“Therefore we beseech him to grant us true repentance and his Holy Spirit, that those things may please him which we do on this day, and that the rest of our life hereafter may be pure and holy, so that at the last we may come to his eternal joy; through Jesus Christ our Lord. Amen” (BCP p. 269).

Here on Ash Wednesday, as we begin our journey through the season of Lent we are praying for repentance, a turning of the heart, away from the things that damage our relationship with God toward the things that are life-giving, that deepen and nurture that relationship.  Here at the beginning of the season of Lent we are praying for the Holy Spirit, for help and strength as we, acknowledging the great gift that God gives us by lifting the burden of our sins, work to repent, to change!

We all long to hear the words of absolution, to know that we are forgiven, to hear that the relationship is still intact, but absolution is only the beginning of something even harder than asking for forgiveness.   The human analogy will serve us well in this moment.  When we go to our love with our broken heart in our hands we may, on the surface be craving their forgiveness, but what we really are afraid of is the loss of relationship.   What we really long for is the wholeness that comes from being one with another.  Forgiveness, absolution, allows us to remain in the presence of the one we love without shame or fear, but the relationship is only made whole if we repent, turn away from, whatever it was that caused the relationship to be ruptured or strained in the first place.  If the thoughts, words, or deeds that caused the breach continue, then the relationship will continue to be deeply wounded and forgiveness becomes nothing more than a topical analgesic.  We set aside the season of Lent, the forty days preceding Holy Week and the Resurrection as a time for deep healing and true reconciliation.  Lent is a time for change… and that is why, when we ask God to grant us “true repentance” we also ask for God’s Holy Spirit.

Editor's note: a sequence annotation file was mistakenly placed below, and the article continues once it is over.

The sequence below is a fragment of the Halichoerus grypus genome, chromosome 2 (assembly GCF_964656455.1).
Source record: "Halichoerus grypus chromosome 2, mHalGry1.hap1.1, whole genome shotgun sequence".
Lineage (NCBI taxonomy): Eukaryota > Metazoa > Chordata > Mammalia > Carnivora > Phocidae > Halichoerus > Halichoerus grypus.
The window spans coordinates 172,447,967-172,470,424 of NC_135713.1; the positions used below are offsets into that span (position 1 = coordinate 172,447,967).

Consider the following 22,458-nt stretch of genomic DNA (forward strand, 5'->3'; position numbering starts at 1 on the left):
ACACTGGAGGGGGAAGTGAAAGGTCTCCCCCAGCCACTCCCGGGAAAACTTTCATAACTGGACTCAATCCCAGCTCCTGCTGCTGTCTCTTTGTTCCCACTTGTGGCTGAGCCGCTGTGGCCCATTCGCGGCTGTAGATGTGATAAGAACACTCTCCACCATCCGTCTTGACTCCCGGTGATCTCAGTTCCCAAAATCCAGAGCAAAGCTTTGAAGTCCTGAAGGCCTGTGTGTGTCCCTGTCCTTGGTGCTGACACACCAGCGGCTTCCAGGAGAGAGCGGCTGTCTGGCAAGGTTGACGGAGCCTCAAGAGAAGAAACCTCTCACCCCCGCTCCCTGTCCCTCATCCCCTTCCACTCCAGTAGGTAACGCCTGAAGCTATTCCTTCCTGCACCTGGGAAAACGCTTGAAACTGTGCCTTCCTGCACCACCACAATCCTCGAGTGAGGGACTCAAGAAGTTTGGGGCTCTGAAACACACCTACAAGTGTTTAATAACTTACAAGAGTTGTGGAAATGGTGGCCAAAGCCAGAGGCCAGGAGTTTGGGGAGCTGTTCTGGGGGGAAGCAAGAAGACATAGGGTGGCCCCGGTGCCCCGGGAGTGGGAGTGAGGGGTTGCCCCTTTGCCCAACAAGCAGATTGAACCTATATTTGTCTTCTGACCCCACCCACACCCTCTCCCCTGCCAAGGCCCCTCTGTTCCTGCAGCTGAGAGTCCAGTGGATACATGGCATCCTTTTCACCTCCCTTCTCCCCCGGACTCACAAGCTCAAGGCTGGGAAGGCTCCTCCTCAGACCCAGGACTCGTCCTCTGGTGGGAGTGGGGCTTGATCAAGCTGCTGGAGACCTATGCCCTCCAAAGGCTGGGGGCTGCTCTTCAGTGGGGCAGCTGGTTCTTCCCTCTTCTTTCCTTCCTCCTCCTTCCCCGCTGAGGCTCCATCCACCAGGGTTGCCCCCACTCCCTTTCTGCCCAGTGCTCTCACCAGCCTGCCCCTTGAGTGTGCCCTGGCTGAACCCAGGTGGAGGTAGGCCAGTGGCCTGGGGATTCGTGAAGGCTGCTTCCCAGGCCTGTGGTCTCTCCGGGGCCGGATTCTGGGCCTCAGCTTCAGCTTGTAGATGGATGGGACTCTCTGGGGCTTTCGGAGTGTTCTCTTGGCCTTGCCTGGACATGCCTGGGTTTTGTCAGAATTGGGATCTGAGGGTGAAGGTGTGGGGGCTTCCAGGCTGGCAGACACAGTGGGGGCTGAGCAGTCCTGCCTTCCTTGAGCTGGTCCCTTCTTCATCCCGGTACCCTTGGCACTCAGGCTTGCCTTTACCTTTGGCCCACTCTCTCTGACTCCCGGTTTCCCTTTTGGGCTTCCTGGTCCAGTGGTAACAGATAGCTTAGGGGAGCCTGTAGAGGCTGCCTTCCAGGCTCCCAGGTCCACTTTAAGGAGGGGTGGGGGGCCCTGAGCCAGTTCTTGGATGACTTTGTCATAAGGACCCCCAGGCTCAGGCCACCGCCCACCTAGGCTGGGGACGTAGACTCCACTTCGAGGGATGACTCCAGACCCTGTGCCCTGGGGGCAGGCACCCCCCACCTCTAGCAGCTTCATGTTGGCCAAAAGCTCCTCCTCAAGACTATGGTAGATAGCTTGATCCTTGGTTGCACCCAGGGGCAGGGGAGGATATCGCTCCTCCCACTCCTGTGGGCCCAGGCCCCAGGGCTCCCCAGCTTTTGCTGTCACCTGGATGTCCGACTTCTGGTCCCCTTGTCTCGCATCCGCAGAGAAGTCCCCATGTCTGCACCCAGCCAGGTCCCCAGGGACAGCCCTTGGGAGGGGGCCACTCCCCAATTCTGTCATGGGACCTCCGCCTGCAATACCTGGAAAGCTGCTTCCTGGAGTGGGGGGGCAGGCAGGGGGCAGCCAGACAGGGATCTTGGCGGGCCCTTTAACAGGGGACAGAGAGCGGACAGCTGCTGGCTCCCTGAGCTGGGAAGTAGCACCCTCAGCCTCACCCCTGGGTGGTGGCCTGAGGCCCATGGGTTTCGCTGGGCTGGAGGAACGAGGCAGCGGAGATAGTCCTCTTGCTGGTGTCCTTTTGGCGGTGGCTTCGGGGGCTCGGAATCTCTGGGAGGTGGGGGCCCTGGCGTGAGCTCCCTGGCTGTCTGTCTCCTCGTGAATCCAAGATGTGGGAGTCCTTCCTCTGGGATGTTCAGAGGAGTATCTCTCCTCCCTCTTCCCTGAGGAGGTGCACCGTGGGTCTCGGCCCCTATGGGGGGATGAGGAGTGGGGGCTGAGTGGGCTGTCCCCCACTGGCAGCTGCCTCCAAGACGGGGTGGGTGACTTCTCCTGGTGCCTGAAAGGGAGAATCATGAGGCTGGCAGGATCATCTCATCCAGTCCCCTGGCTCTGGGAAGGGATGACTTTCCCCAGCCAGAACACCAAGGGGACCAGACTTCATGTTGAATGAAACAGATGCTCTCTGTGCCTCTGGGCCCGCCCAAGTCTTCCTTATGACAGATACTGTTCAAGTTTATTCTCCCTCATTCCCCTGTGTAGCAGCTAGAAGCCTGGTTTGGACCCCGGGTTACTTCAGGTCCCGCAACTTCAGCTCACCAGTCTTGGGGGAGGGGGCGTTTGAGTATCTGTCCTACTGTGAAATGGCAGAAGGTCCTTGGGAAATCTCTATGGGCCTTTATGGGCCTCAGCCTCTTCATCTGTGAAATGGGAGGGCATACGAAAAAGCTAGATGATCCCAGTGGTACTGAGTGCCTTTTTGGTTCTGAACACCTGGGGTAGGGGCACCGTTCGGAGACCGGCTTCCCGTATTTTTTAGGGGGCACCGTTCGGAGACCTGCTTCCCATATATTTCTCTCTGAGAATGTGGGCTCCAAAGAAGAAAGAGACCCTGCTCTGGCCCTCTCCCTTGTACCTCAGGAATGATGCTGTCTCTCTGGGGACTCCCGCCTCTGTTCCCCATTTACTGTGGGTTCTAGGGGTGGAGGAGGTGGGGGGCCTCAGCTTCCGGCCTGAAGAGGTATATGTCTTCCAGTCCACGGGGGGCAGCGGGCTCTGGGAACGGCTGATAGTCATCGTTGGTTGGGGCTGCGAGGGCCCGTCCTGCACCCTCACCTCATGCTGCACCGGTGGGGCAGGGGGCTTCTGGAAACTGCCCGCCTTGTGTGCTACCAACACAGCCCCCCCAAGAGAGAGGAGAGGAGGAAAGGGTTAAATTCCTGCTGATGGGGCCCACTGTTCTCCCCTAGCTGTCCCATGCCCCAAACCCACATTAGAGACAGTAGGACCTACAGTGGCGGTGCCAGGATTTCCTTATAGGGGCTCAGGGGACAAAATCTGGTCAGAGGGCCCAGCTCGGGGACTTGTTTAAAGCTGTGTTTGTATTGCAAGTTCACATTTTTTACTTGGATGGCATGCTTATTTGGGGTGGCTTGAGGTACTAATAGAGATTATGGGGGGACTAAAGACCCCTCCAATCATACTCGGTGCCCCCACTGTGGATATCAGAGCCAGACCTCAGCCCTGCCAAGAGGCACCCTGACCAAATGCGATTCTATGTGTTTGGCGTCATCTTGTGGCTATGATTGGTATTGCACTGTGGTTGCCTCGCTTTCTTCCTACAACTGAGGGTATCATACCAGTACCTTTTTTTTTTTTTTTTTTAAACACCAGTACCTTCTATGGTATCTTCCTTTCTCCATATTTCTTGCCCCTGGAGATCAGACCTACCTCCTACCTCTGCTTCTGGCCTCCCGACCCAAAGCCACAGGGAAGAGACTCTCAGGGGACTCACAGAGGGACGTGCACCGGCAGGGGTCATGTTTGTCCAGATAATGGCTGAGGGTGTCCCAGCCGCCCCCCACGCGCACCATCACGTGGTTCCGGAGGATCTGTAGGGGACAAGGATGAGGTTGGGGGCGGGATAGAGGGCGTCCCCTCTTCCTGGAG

The kind of change we are talking about here isn’t something that we can do by force of will, commitment, or by working harder.  The kind of change we are talking about here is only possible through the Grace of God and our Lord Jesus Christ.  It is only in knowing that we are forgiven, that nothing we can do will ever separate us from the Love of God, that we can set our hearts and minds to the work of repentance, of change.  It is God’s gift, loving us even before we can love God in return that sets us free to acknowledge our faults and shortcomings, our betrayals, our sins, and ask for forgiveness.  It is God’s gift, the presence, guidance, and grace of the Holy Spirit, that helps us to know when we have failed to hit the mark, that helps us to get back on target.  It is only through the strength and courage we receive in knowing that God, through the Holy Spirit, continues to walk this journey with us that we are able to begin the hard work of repentance, amendment of life, of change.

“Therefore we beseech him to grant us true repentance and his Holy Spirit, that those things may please him which we do on this day, and that the rest of our life hereafter may be pure and holy, so that at the last we may come to his eternal joy; through Jesus Christ our Lord. Amen” (BCP p. 269).

Peace,

Andy+

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A Sermon for the Second Sunday in Lent

This sermon draws on the readings appointed for use on the Second Sunday in Lent.  It is focused on Luke 13:31-35.

You can find those readings here.

Jesus said that he longed to gather the children of Israel under his wings like a mother hen gathers her brood under her wings…  Is Jesus really talking about… chickens?

I grew up in the Maryland suburbs of Washington, DC.  I don’t know a lot about chickens.  In fact, the summer after I graduated from college, the little bit I do know about chickens only served to cement my status as a “city kid” with my co-workers in central Pennsylvania.  Having spent the whole summer trying to disabuse them of that notion I completely blew it one day when, confronted by my first flock of live chickens I stood there, fascinated, trying to figure out where the drumstick was!  A little bit of knowledge can be a dangerous thing!

I don’t know a lot about chickens but I do have a pretty good idea of what happens when a fox gets into the hen-house.  a Fox in the hen-house means panic, voices raised in terror and pain.  A fox in the hen-house means the sound of running feet, carnage, blood, death.

And when a fox enters the hen-house there is nothing a Mother Hen can do but rush to her chicks defense, sacrificing herself to save them from the jaws of the destroyer.